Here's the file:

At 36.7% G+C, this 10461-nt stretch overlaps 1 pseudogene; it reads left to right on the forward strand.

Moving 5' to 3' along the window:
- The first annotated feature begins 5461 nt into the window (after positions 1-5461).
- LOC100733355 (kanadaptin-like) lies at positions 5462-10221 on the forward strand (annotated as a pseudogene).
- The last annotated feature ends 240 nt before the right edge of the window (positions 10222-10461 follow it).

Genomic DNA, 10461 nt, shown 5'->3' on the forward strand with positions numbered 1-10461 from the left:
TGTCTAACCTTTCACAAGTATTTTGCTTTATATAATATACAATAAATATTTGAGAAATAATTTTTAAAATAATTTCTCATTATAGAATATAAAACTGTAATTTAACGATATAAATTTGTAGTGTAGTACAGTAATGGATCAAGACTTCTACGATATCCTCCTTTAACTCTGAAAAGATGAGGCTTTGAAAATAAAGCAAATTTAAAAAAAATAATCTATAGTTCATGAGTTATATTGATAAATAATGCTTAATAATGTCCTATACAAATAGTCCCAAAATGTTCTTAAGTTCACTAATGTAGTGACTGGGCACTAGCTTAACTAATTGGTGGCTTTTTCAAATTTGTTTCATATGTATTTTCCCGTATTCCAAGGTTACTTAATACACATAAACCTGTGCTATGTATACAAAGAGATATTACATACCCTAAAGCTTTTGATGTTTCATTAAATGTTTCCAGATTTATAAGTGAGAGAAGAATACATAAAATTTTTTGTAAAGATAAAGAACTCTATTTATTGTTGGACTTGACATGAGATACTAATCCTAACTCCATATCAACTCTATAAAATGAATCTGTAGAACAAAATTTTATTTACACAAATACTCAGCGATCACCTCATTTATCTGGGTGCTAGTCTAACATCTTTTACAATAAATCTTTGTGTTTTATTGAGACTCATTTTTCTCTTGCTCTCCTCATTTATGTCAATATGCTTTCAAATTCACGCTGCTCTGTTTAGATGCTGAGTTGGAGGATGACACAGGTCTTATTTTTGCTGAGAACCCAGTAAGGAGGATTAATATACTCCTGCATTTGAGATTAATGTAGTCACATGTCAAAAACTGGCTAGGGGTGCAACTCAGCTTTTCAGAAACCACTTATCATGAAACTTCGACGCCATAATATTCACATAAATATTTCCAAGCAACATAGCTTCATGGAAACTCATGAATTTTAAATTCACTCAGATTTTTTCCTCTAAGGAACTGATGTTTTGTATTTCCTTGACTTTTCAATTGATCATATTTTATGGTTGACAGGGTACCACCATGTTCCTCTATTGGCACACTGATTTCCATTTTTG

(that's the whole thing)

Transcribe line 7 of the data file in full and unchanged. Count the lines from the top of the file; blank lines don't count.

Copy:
TGTCTAACCTTTCACAAGTATTTTGCTTTATATAATATACAATAAATATTTGAGAAATAATTTTTAAAATAATTTCTCATTATAGAATATAAAACTGTAATTTAACGATATAAATTTGTAGTGTAGTACAGTAATGGATCAAGACTTCTACGATATCCTCCTTTAACTCTGAAAAGATGAGGCTTTGAAAATAAAGCAAATTTAAAAAAAATAATCTATAGTTCATGAGTTATATTGATAAATAATGCTTAATAATGTCCTATACAAATAGTCCCAAAATGTTCTTAAGTTCACTAATGTAGTGACTGGGCACTAGCTTAACTAATTGGTGGCTTTTTCAAATTTGTTTCATATGTATTTTCCCGTATTCCAAGGTTACTTAATACACATAAACCTGTGCTATGTATACAAAGAGATATTACATACCCTAAAGCTTTTGATGTTTCATTAAATGTTTCCAGATTTATAAGTGAGAGAAGAATACATAAAATTTTTTGTAAAGATAAAGAACTCTATTTATTGTTGGACTTGACATGAGATACTAATCCTAACTCCATATCAACTCTATAAAATGAATCTGTAGAACAAAATTTTATTTACACAAATACTCAGCGATCACCTCATTTATCTGGGTGCTAGTCTAACATCTTTTACAATAAATCTTTGTGTTTTATTGAGACTCATTTTTCTCTTGCTCTCCTCATTTATGTCAATATGCTTTCAAATTCACGCTGCTCTGTTTAGATGCTGAGTTGGAGGATGACACAGGTCTTATTTTTGCTGAGAACCCAGTAAGGAGGATTAATATACTCCTGCATTTGAGATTAATGTAGTCACATGTCAAAAACTGGCTAGGGGTGCAACTCAGCTTTTCAGAAACCACTTATCATGAAACTTCGACGCCATAATATTCACATAAATATTTCCAAGCAACATAGCTTCATGGAAACTCATGAATTTTAAATTCACTCAGATTTTTTCCTCTAAGGAACTGATGTTTTGTATTTCCTTGACTTTTCAATTGATCATATTTTATGGTTGACAGGGTACCACCATGTTCCTCTATTGGCACACTGATTTCCATTTTTG